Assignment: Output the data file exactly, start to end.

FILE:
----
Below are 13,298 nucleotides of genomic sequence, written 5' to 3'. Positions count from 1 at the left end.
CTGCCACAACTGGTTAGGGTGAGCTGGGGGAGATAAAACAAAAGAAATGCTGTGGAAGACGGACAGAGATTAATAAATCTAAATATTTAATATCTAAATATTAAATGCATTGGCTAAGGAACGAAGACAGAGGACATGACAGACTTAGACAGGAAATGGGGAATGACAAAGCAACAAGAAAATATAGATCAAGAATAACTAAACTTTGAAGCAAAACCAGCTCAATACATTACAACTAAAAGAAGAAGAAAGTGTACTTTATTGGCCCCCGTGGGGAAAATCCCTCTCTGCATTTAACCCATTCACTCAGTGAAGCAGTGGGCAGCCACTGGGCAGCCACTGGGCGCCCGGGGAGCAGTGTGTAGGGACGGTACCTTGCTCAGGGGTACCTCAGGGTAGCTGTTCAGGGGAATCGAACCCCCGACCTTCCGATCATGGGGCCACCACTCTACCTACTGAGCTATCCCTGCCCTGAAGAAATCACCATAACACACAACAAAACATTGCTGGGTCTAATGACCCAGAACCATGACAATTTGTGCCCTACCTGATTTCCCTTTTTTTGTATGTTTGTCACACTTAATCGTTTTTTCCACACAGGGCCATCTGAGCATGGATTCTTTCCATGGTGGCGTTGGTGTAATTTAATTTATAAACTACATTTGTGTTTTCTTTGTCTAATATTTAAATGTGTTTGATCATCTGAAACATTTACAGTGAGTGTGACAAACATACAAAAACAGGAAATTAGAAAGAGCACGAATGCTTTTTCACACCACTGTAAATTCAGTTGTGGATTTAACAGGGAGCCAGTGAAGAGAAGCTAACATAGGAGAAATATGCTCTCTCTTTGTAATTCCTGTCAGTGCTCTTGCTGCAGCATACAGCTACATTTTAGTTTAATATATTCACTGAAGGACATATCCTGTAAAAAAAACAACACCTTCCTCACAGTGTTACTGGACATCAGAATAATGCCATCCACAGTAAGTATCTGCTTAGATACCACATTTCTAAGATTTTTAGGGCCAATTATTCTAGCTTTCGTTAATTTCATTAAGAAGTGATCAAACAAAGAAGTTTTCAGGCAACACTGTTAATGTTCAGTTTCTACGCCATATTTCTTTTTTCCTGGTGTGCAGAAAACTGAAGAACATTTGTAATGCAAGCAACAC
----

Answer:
Below are 13,298 nucleotides of genomic sequence, written 5' to 3'. Positions count from 1 at the left end.
CTGCCACAACTGGTTAGGGTGAGCTGGGGGAGATAAAACAAAAGAAATGCTGTGGAAGACGGACAGAGATTAATAAATCTAAATATTTAATATCTAAATATTAAATGCATTGGCTAAGGAACGAAGACAGAGGACATGACAGACTTAGACAGGAAATGGGGAATGACAAAGCAACAAGAAAATATAGATCAAGAATAACTAAACTTTGAAGCAAAACCAGCTCAATACATTACAACTAAAAGAAGAAGAAAGTGTACTTTATTGGCCCCCGTGGGGAAAATCCCTCTCTGCATTTAACCCATTCACTCAGTGAAGCAGTGGGCAGCCACTGGGCAGCCACTGGGCGCCCGGGGAGCAGTGTGTAGGGACGGTACCTTGCTCAGGGGTACCTCAGGGTAGCTGTTCAGGGGAATCGAACCCCCGACCTTCCGATCATGGGGCCACCACTCTACCTACTGAGCTATCCCTGCCCTGAAGAAATCACCATAACACACAACAAAACATTGCTGGGTCTAATGACCCAGAACCATGACAATTTGTGCCCTACCTGATTTCCCTTTTTTTGTATGTTTGTCACACTTAATCGTTTTTTCCACACAGGGCCATCTGAGCATGGATTCTTTCCATGGTGGCGTTGGTGTAATTTAATTTATAAACTACATTTGTGTTTTCTTTGTCTAATATTTAAATGTGTTTGATCATCTGAAACATTTACAGTGAGTGTGACAAACATACAAAAACAGGAAATTAGAAAGAGCACGAATGCTTTTTCACACCACTGTAAATTCAGTTGTGGATTTAACAGGGAGCCAGTGAAGAGAAGCTAACATAGGAGAAATATGCTCTCTCTTTGTAATTCCTGTCAGTGCTCTTGCTGCAGCATACAGCTACATTTTAGTTTAATATATTCACTGAAGGACATATCCTGTAAAAAAAACAACACCTTCCTCACAGTGTTACTGGACATCAGAATAATGCCATCCACAGTAAGTATCTGCTTAGATACCACATTTCTAAGATTTTTAGGGCCAATTATTCTAGCTTTCGTTAATTTCATTAAGAAGTGATCAAACAAAGAAGTTTTCAGGCAACACTGTTAATGTTCAGTTTCTACGCCATATTTCTTTTTTCCTGGTGTGCAGAAAACTGAAGAACATTTGTAATGCAAGCAACAC